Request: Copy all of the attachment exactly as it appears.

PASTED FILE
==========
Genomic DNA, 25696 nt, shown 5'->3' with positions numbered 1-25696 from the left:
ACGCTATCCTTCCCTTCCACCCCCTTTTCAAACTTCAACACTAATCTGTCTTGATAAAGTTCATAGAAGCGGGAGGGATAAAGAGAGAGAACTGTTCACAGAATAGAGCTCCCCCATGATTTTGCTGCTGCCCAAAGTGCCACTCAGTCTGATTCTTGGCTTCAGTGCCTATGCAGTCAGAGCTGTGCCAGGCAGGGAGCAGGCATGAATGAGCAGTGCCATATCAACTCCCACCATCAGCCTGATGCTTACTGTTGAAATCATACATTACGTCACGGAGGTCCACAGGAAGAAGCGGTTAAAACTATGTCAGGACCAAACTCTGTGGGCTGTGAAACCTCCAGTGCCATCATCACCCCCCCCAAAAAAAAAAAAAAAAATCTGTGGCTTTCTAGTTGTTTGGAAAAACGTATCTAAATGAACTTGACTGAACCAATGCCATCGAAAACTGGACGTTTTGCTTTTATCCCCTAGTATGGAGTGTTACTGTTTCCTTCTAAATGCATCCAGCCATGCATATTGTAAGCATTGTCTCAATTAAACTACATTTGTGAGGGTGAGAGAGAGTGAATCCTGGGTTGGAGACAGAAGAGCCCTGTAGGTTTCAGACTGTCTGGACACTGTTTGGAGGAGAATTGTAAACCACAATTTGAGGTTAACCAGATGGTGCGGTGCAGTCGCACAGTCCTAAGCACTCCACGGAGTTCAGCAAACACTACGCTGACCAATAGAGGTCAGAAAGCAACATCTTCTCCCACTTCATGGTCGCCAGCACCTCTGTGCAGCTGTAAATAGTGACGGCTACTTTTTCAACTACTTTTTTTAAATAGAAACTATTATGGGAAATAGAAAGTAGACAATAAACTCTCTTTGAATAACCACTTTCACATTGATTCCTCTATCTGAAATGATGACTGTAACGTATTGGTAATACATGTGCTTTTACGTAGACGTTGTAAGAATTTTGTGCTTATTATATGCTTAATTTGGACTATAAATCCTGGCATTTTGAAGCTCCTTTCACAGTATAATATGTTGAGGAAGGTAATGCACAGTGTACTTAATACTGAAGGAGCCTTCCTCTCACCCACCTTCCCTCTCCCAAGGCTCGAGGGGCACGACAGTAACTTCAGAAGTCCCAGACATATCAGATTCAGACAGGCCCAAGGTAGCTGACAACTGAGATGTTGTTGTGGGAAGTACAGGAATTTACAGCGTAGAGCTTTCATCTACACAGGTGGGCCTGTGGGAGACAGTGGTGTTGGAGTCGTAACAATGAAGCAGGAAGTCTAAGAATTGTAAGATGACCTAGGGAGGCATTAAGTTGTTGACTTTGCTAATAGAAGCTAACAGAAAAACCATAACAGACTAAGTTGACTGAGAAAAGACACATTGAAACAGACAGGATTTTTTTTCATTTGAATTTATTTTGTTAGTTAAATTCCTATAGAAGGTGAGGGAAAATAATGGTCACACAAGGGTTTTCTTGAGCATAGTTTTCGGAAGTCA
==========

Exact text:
Genomic DNA, 25696 nt, shown 5'->3' with positions numbered 1-25696 from the left:
ACGCTATCCTTCCCTTCCACCCCCTTTTCAAACTTCAACACTAATCTGTCTTGATAAAGTTCATAGAAGCGGGAGGGATAAAGAGAGAGAACTGTTCACAGAATAGAGCTCCCCCATGATTTTGCTGCTGCCCAAAGTGCCACTCAGTCTGATTCTTGGCTTCAGTGCCTATGCAGTCAGAGCTGTGCCAGGCAGGGAGCAGGCATGAATGAGCAGTGCCATATCAACTCCCACCATCAGCCTGATGCTTACTGTTGAAATCATACATTACGTCACGGAGGTCCACAGGAAGAAGCGGTTAAAACTATGTCAGGACCAAACTCTGTGGGCTGTGAAACCTCCAGTGCCATCATCACCCCCCCCAAAAAAAAAAAAAAAAATCTGTGGCTTTCTAGTTGTTTGGAAAAACGTATCTAAATGAACTTGACTGAACCAATGCCATCGAAAACTGGACGTTTTGCTTTTATCCCCTAGTATGGAGTGTTACTGTTTCCTTCTAAATGCATCCAGCCATGCATATTGTAAGCATTGTCTCAATTAAACTACATTTGTGAGGGTGAGAGAGAGTGAATCCTGGGTTGGAGACAGAAGAGCCCTGTAGGTTTCAGACTGTCTGGACACTGTTTGGAGGAGAATTGTAAACCACAATTTGAGGTTAACCAGATGGTGCGGTGCAGTCGCACAGTCCTAAGCACTCCACGGAGTTCAGCAAACACTACGCTGACCAATAGAGGTCAGAAAGCAACATCTTCTCCCACTTCATGGTCGCCAGCACCTCTGTGCAGCTGTAAATAGTGACGGCTACTTTTTCAACTACTTTTTTTAAATAGAAACTATTATGGGAAATAGAAAGTAGACAATAAACTCTCTTTGAATAACCACTTTCACATTGATTCCTCTATCTGAAATGATGACTGTAACGTATTGGTAATACATGTGCTTTTACGTAGACGTTGTAAGAATTTTGTGCTTATTATATGCTTAATTTGGACTATAAATCCTGGCATTTTGAAGCTCCTTTCACAGTATAATATGTTGAGGAAGGTAATGCACAGTGTACTTAATACTGAAGGAGCCTTCCTCTCACCCACCTTCCCTCTCCCAAGGCTCGAGGGGCACGACAGTAACTTCAGAAGTCCCAGACATATCAGATTCAGACAGGCCCAAGGTAGCTGACAACTGAGATGTTGTTGTGGGAAGTACAGGAATTTACAGCGTAGAGCTTTCATCTACACAGGTGGGCCTGTGGGAGACAGTGGTGTTGGAGTCGTAACAATGAAGCAGGAAGTCTAAGAATTGTAAGATGACCTAGGGAGGCATTAAGTTGTTGACTTTGCTAATAGAAGCTAACAGAAAAACCATAACAGACTAAGTTGACTGAGAAAAGACACATTGAAACAGACAGGATTTTTTTTCATTTGAATTTATTTTGTTAGTTAAATTCCTATAGAAGGTGAGGGAAAATAATGGTCACACAAGGGTTTTCTTGAGCATAGTTTTCGGAAGTCA